Thursday, 4 July 2013

The Second Egyptian Uprising of 2013

The Second Egyptian uprising is complicated and few have any idea what the army takeover will mean in practice. There are two broad currents of popular opinion in Egypt.The first are those who believe in pushing Egypt towards becoming a more Islamic republic under Morsi.

Those who support Morsi and the Muslim Brotherhood are usually poorer and more uneducated with little understanding of what the procedures of a functioning democracy are beyond imposing the will of the 'Godly' people against those forces that are not.

The second consists of a broad coalition of the educated and more secular minded Egyptians, Coptic Christians and anti-Islamist Muslims who resent the Muslim Brotherhood because its puritanism and incompetence is bad for the economy and the tourist industry.

For years before the 2011 revolution, Egypt was trapped in a cycle of fanatical Islamist revolt and state repression. When terrorists murdered tourists in Luxor in 1997 there was mass revulsion against Islamists who reacted with a ceasefire against Mubarak.

Subsequently, the more moderate Islamists represented by Morsi built up a rival power base and were dedicated to working their way to power through a democratic mandate as a means to impose their brand of state power on society in a way that cannot be other than polarising and divisive.

The problem has been, set against the background of a collapsing economy, that the Morsi regime has been seen to be allowing radicalised Islamists some freedom to persecute minorities such as the Copts in order to retain a populist power base, a strategy that shows continuity with Mubarak's dictatorship.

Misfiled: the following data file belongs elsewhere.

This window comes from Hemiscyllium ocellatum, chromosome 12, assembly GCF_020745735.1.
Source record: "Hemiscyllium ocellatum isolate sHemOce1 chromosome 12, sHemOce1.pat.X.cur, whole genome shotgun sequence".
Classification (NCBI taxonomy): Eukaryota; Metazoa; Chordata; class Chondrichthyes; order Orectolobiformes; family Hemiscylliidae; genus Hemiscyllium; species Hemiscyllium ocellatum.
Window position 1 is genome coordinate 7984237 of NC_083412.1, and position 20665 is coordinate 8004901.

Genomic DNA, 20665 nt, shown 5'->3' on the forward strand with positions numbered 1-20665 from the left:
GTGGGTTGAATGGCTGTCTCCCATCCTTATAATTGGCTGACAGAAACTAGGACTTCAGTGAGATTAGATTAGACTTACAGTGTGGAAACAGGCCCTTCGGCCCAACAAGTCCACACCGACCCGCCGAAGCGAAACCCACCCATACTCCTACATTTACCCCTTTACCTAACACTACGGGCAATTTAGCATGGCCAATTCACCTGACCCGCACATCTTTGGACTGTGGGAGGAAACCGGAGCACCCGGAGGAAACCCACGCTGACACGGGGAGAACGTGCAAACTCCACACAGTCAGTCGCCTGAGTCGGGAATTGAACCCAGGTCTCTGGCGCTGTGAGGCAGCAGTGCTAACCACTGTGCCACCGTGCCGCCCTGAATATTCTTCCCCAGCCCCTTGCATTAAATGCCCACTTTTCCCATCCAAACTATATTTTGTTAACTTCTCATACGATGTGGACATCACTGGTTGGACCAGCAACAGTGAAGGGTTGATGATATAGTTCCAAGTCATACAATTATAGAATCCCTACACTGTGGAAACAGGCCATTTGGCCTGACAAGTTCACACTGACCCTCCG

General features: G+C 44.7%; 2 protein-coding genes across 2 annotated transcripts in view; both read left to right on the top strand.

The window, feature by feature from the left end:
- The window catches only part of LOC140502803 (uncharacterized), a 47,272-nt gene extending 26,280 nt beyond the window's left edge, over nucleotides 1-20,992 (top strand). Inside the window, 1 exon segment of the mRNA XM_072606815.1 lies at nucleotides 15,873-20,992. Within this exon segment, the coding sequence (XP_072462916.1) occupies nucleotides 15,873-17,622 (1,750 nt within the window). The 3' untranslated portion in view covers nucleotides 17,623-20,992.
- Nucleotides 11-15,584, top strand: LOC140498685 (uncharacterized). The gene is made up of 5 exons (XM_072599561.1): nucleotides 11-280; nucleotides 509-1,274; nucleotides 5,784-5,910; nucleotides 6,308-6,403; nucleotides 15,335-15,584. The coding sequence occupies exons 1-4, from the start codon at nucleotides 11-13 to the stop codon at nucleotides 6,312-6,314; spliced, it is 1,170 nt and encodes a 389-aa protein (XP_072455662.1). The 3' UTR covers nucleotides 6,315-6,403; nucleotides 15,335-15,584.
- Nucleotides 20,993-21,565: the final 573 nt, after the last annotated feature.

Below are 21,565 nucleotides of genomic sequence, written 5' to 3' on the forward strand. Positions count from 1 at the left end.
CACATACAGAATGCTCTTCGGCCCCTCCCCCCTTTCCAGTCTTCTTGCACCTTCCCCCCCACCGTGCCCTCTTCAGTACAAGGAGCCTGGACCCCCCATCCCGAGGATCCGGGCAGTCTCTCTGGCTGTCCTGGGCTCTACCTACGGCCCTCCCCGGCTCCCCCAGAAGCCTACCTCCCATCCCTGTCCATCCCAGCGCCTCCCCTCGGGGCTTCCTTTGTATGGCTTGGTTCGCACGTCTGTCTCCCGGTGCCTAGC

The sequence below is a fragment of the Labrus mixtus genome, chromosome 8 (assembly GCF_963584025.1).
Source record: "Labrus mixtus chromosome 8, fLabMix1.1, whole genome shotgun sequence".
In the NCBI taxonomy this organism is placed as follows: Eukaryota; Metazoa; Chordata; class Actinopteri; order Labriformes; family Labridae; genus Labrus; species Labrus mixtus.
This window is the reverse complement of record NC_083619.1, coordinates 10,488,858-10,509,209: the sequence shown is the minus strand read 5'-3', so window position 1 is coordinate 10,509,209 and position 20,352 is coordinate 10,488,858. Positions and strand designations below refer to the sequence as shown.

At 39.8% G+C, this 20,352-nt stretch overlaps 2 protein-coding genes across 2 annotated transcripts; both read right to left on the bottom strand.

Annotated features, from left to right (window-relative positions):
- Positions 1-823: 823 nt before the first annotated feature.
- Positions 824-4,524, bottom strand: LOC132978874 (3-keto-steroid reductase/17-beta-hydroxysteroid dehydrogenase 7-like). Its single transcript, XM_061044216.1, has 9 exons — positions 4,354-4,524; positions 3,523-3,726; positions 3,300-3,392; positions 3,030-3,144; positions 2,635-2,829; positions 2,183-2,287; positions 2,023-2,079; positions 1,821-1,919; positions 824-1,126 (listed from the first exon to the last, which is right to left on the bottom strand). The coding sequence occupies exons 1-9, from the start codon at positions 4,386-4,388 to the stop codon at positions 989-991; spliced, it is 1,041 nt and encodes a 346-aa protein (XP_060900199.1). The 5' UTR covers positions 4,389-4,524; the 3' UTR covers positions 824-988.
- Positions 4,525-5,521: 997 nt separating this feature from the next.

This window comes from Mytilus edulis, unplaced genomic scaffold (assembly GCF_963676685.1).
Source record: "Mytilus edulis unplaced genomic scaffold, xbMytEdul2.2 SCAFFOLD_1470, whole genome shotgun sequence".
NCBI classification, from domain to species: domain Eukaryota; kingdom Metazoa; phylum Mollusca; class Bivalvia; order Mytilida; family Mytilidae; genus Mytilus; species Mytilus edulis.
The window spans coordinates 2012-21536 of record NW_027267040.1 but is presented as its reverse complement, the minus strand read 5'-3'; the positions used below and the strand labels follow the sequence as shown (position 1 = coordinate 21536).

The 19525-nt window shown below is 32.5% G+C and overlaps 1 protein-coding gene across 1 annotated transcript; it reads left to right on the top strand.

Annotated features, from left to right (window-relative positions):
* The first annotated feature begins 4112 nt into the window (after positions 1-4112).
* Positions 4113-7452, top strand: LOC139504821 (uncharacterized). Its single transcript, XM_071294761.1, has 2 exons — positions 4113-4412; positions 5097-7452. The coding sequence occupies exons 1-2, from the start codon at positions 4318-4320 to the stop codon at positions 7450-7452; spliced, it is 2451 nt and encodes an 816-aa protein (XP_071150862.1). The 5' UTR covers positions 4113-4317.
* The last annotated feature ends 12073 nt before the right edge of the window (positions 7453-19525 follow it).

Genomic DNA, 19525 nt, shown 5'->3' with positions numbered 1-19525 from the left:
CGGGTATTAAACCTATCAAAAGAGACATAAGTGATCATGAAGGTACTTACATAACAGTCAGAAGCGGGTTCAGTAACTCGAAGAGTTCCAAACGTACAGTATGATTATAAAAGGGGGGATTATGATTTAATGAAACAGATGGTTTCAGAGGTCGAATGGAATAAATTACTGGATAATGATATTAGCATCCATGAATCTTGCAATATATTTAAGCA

The opposition to Morsi is based upon those politically minded Egyptians with a memory of constitutional rule for thirty years before Colonel Nasser, Sadat and Mubarak ended the relatively free expression of opinion and imposed military rule and dictatorship.

It's not certain whether Egypt is really going to follow the pattern followed by Pakistan of regular popular army coups as Jonathan Steele suggests. Egypt is an ancient land with a social and cultural unity that gives it an identity beyond being a nation defined only by Islam. Nor is it divided on sectarian lines as Syria.

The army takeover, called by the BBC a coup, may well accentuate a society already polarised in to two rival camps. Yet it was polarised in any case by Morsi's rule and the fact the Muslim Brotherhood has an illiberal majoritarian 'will of the umma' concept of democracy as set against a liberal constitutional alternative.

The educated classes in Cairo and others annoyed at Morsi do not want a choice of either secular dictatorship backed by the army or an Islamist regime dominated by the Muslim Brotherhood but to push for the proper full democracy with a functioning constitution and checks and balances promised in 2011.

Whether the protesters in Tahrir Square will get that or not is not at all certain.

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